– Green, leafy vegetables: Ayurveda professionals tout leafy vegetables such as spinach, kale, and bok choy due to their powerful purifying effects on the body. These superfoods are excellent at detoxifying your liver and balancing glucose levels. For a side dish that is equal parts healthy and flavorful, sauté leafy greens at a tbsp of coconut oil with garlic and your favorite spices and herbs.
– Cumin seeds: Like ginger, cumin seeds are often utilized within an Ayurvedic diet to facilitate the body’s digestion. The warming flavor of the bloat-busting spice works particularly well in hearty curries and stews.
– Dates: These sweet and chewy fruits are full of fiber, which makes them very good at keeping your digestive tract going as it should. Take care to appreciate dates in moderation; however, Ayurveda warns that overindulging in these fruits may result in an unhealthy spike in your blood glucose. Eating in moderation with one or two pieces each day is key.
– Lemon: According to Ayurveda, lemons are just another purifying powerhouse that helps reduce”ama,” or toxins from the digestive tract. Begin your mornings with room temperature lemon water to kick your digestion into high gear for the remainder of the day.
Incorporating these healing foods in your daily diet is a superb place to begin improving your gut health, but there is more to gain from the Ayurvedic way of life. To fully reap Ayurveda’s health benefits and find out more about this longstanding holistic health practice, start looking for an Ayurveda expert in your area who can help you get the best recovery foods for your body.
Ayurvedic home remedies for gut health
To make your life simpler, there are certain home remedies one can follow to boost your digestive fire, regardless of your dominant dosha.
– Eat only when hungry. While it’s a simple idea to have your biggest meal midday, Ayurveda also teaches us to eat when we’re hungry. Rather than organizing your meals strictly guided by a clock, consider checking in with yourself to see whether you’re really hungry at noon. Otherwise, hold off on your lunch. If the last meal you ate has not been completely digested, you do not need to overload your digestive tract with more work. That is where practicing mindful eating and intuitive eating can come in handy. Have a moment before you consume to ask yourself whether you’re eating simply to divert yourself from something or whether you need fuel for your body.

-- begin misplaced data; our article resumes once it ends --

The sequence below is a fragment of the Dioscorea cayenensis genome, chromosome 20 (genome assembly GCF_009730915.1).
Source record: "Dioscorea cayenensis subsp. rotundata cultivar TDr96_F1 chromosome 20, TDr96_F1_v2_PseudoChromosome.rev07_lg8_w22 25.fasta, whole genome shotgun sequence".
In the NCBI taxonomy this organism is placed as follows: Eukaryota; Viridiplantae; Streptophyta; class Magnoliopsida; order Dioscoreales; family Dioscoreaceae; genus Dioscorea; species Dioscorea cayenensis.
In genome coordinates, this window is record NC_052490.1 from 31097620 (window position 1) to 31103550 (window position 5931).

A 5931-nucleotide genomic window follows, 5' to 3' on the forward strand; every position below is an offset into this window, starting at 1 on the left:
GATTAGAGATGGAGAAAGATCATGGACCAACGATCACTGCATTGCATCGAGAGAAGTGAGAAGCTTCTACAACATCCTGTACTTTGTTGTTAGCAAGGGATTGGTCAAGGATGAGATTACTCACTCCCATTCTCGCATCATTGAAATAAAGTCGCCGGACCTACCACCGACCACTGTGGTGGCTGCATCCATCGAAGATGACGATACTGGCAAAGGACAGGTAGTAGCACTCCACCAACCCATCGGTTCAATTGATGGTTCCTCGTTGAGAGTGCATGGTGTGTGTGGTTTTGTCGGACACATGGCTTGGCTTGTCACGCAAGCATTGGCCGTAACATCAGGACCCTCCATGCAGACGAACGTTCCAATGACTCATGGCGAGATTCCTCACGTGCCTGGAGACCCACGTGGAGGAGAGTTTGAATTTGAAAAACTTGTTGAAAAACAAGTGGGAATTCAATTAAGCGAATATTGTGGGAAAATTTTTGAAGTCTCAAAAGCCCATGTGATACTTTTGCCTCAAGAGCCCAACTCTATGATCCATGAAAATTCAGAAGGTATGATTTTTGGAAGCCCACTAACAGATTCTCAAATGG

– Drink warm water during the day. This is one of the most straightforward and most affordable habits you can begin incorporating into your everyday routine for a healthy gut. Sipping on warm water during the day is believed to help stimulate digestion, clear out ama, and boost metabolism.
– Avoid icy cold drinks, especially at mealtime. Since good digestion depends upon stoking your digestive fire, chugging a glass of ice water with your meal may dampen the digestive fires that are hard at work assimilating your meals. When massaging ice-cold water on the logs, it would be like trying to build a fire; it will not be quite useful.
– Sit peacefully and slow down. An ancient Ayurvedic saying states, “If you eat standing up, death looks over your shoulder.”While no empirical evidence exists to back it up, it is nonetheless really sound advice. One way to respect and separate the act of nourishing yourself from the rest of your hectic day is by sitting down to feed. In Ayurveda, digestion starts before any food enters your mouth. The first step is, in fact seeing and smelling your meals. By making the saliva, you will need to break down your food, and your digestive system is getting ready to do something. Slowing down and taking a little time to breathe before eating helps your body prepare for digestion by contacting you in a parasympathetic, or rest and digest, condition. When you are calm and relaxed, your body can focus its full attention on digesting correctly.
– Chew food slowly and properly. The next step, indigestion, according to Ayurveda, is chewing gum. Taking the time to chew the food helps break it down and be quickly assimilated later on. Additionally, it stimulates the production of saliva, which will help produce digestive enzymes. Taking time to chew at mealtime helps with the actual digestion process but provides your gut time to convey with your brain that you are full. Your brain receives a set of signs from digestive hormones found in the intestinal tract to let it know when you have had enough. It takes a while for your brain to get those signals, so if you are scarfing down your meal, you won’t realize you are full until you are already stuffed.